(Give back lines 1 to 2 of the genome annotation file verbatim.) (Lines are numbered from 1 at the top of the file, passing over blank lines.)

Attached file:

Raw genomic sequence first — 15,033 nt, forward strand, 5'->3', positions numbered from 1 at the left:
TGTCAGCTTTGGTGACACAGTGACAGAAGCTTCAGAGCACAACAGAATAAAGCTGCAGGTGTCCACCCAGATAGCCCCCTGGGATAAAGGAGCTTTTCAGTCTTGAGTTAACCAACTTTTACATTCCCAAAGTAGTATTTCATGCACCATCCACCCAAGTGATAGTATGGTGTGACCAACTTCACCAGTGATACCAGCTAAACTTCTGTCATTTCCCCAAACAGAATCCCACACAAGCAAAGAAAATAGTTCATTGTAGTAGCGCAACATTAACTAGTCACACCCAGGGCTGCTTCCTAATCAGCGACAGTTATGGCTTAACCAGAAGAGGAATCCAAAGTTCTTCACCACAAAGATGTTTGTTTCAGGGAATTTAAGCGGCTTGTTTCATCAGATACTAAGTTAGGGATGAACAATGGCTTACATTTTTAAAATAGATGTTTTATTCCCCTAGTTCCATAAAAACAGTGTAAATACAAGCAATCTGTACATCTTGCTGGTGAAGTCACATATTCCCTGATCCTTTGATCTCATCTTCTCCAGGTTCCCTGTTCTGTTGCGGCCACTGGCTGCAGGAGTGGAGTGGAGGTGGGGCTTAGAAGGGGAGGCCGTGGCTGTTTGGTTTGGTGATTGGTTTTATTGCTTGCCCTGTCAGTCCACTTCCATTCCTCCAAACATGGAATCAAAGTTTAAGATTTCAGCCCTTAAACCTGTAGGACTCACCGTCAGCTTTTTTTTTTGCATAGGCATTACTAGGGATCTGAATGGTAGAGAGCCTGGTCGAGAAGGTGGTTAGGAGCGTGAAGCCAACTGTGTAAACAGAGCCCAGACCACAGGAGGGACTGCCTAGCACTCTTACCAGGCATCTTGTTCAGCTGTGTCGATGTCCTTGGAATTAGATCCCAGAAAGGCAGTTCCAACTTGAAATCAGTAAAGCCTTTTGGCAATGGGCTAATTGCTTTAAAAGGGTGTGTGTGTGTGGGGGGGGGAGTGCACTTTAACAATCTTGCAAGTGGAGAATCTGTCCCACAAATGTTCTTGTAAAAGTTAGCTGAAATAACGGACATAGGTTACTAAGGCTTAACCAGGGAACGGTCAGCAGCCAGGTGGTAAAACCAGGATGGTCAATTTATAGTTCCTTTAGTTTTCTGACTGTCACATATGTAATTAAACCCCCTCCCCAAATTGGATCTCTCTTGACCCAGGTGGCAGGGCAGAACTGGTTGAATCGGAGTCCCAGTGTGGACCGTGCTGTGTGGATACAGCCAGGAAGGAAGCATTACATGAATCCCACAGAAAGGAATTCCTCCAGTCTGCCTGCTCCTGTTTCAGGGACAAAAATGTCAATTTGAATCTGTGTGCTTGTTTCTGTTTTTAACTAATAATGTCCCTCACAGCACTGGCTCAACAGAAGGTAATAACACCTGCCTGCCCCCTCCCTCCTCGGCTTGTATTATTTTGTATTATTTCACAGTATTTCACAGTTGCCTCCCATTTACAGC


Raw genomic sequence first — 15,033 nt, forward strand, 5'->3', positions numbered from 1 at the left:
TGTCAGCTTTGGTGACACAGTGACAGAAGCTTCAGAGCACAACAGAATAAAGCTGCAGGTGTCCACCCAGATAGCCCCCTGGGATAAAGGAGCTTTTCAGTCTTGAGTTAACCAACTTTTACATTCCCAAAGTAGTATTTCATGCACCATCCACCCAAGTGATAGTATGGTGTGACCAACTTCACCAGTGATACCAGCTAAACTTCTGTCATTTCCCCAAACAGAATCCCACACAAGCAAAGAAAATAGTTCATTGTAGTAGCGCAACATTAACTAGTCACACCCAGGGCTGCTTCCTAATCAGCGACAGTTATGGCTTAACCAGAAGAGGAATCCAAAGTTCTTCACCACAAAGATGTTTGTTTCAGGGAATTTAAGCGGCTTGTTTCATCAGATACTAAGTTAGGGATGAACAATGGCTTACATTTTTAAAATAGATGTTTTATTCCCCTAGTTCCATAAAAACAGTGTAAATACAAGCAATCTGTACATCTTGCTGGTGAAGTCACATATTCCCTGATCCTTTGATCTCATCTTCTCCAGGTTCCCTGTTCTGTTGCGGCCACTGGCTGCAGGAGTGGAGTGGAGGTGGGGCTTAGAAGGGGAGGCCGTGGCTGTTTGGTTTGGTGATTGGTTTTATTGCTTGCCCTGTCAGTCCACTTCCATTCCTCCAAACATGGAATCAAAGTTTAAGATTTCAGCCCTTAAACCTGTAGGACTCACCGTCAGCTTTTTTTTTTGCATAGGCATTACTAGGGATCTGAATGGTAGAGAGCCTGGTCGAGAAGGTGGTTAGGAGCGTGAAGCCAACTGTGTAAACAGAGCCCAGACCACAGGAGGGACTGCCTAGCACTCTTACCAGGCATCTTGTTCAGCTGTGTCGATGTCCTTGGAATTAGATCCCAGAAAGGCAGTTCCAACTTGAAATCAGTAAAGCCTTTTGGCAATGGGCTAATTGCTTTAAAAGGGTGTGTGTGTGTGGGGGGGGGAGTGCACTTTAACAATCTTGCAAGTGGAGAATCTGTCCCACAAATGTTCTTGTAAAAGTTAGCTGAAATAACGGACATAGGTTACTAAGGCTTAACCAGGGAACGGTCAGCAGCCAGGTGGTAAAACCAGGATGGTCAATTTATAGTTCCTTTAGTTTTCTGACTGTCACATATGTAATTAAACCCCCTCCCCAAATTGGATCTCTCTTGACCCAGGTGGCAGGGCAGAACTGGTTGAATCGGAGTCCCAGTGTGGACCGTGCTGTGTGGATACAGCCAGGAAGGAAGCATTACATGAATCCCACAGAAAGGAATTCCTCCAGTCTGCCTGCTCCTGTTTCAGGGACAAAAATGTCAATTTGAATCTGTGTGCTTGTTTCTGTTTTTAACTAATAATGTCCCTCACAGCACTGGCTCAACAGAAGGTAATAACACCTGCCTGCCCCCTCCCTCCTCGGCTTGTATTATTTTGTATTATTTCACAGTATTTCACAGTTGCCTCCCATTTACAGC